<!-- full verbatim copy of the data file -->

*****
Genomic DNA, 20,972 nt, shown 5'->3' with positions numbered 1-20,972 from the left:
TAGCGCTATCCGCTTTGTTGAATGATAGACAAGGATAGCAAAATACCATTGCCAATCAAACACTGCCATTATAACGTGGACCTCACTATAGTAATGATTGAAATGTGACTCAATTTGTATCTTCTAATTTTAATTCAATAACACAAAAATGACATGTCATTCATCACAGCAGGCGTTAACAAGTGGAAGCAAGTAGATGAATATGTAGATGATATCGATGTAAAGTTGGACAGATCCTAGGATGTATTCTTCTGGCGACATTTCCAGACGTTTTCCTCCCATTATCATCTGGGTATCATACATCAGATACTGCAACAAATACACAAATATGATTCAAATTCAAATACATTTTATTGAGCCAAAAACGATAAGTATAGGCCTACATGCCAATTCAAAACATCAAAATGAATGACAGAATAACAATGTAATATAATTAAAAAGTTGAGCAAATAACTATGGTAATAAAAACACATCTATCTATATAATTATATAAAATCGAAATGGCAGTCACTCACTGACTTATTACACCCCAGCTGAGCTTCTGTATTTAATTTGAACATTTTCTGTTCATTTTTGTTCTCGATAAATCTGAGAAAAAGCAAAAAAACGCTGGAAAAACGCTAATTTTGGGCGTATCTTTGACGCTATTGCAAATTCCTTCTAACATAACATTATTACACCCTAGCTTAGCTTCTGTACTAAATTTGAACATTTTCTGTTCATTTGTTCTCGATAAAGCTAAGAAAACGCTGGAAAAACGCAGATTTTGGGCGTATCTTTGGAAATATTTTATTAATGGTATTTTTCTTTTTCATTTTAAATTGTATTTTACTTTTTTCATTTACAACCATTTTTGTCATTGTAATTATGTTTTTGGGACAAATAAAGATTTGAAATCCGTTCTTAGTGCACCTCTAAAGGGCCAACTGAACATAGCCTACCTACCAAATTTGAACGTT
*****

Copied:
Genomic DNA, 20,972 nt, shown 5'->3' with positions numbered 1-20,972 from the left:
TAGCGCTATCCGCTTTGTTGAATGATAGACAAGGATAGCAAAATACCATTGCCAATCAAACACTGCCATTATAACGTGGACCTCACTATAGTAATGATTGAAATGTGACTCAATTTGTATCTTCTAATTTTAATTCAATAACACAAAAATGACATGTCATTCATCACAGCAGGCGTTAACAAGTGGAAGCAAGTAGATGAATATGTAGATGATATCGATGTAAAGTTGGACAGATCCTAGGATGTATTCTTCTGGCGACATTTCCAGACGTTTTCCTCCCATTATCATCTGGGTATCATACATCAGATACTGCAACAAATACACAAATATGATTCAAATTCAAATACATTTTATTGAGCCAAAAACGATAAGTATAGGCCTACATGCCAATTCAAAACATCAAAATGAATGACAGAATAACAATGTAATATAATTAAAAAGTTGAGCAAATAACTATGGTAATAAAAACACATCTATCTATATAATTATATAAAATCGAAATGGCAGTCACTCACTGACTTATTACACCCCAGCTGAGCTTCTGTATTTAATTTGAACATTTTCTGTTCATTTTTGTTCTCGATAAATCTGAGAAAAAGCAAAAAAACGCTGGAAAAACGCTAATTTTGGGCGTATCTTTGACGCTATTGCAAATTCCTTCTAACATAACATTATTACACCCTAGCTTAGCTTCTGTACTAAATTTGAACATTTTCTGTTCATTTGTTCTCGATAAAGCTAAGAAAACGCTGGAAAAACGCAGATTTTGGGCGTATCTTTGGAAATATTTTATTAATGGTATTTTTCTTTTTCATTTTAAATTGTATTTTACTTTTTTCATTTACAACCATTTTTGTCATTGTAATTATGTTTTTGGGACAAATAAAGATTTGAAATCCGTTCTTAGTGCACCTCTAAAGGGCCAACTGAACATAGCCTACCTACCAAATTTGAACGTT